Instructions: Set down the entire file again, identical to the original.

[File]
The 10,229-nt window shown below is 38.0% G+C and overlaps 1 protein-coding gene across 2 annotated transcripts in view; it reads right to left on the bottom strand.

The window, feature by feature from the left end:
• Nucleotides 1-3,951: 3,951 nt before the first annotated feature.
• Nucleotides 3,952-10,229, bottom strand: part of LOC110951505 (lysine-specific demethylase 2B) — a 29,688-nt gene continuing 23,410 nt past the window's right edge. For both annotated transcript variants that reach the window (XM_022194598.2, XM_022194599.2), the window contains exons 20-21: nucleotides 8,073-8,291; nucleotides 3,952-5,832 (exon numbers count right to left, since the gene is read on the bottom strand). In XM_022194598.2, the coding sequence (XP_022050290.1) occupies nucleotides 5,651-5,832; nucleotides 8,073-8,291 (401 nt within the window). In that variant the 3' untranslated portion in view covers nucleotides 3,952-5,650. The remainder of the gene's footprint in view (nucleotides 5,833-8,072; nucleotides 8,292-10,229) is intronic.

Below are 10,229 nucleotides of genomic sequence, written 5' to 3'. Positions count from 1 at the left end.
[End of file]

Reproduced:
The 10,229-nt window shown below is 38.0% G+C and overlaps 1 protein-coding gene across 2 annotated transcripts in view; it reads right to left on the bottom strand.

The window, feature by feature from the left end:
• Nucleotides 1-3,951: 3,951 nt before the first annotated feature.
• Nucleotides 3,952-10,229, bottom strand: part of LOC110951505 (lysine-specific demethylase 2B) — a 29,688-nt gene continuing 23,410 nt past the window's right edge. For both annotated transcript variants that reach the window (XM_022194598.2, XM_022194599.2), the window contains exons 20-21: nucleotides 8,073-8,291; nucleotides 3,952-5,832 (exon numbers count right to left, since the gene is read on the bottom strand). In XM_022194598.2, the coding sequence (XP_022050290.1) occupies nucleotides 5,651-5,832; nucleotides 8,073-8,291 (401 nt within the window). In that variant the 3' untranslated portion in view covers nucleotides 3,952-5,650. The remainder of the gene's footprint in view (nucleotides 5,833-8,072; nucleotides 8,292-10,229) is intronic.

Below are 10,229 nucleotides of genomic sequence, written 5' to 3'. Positions count from 1 at the left end.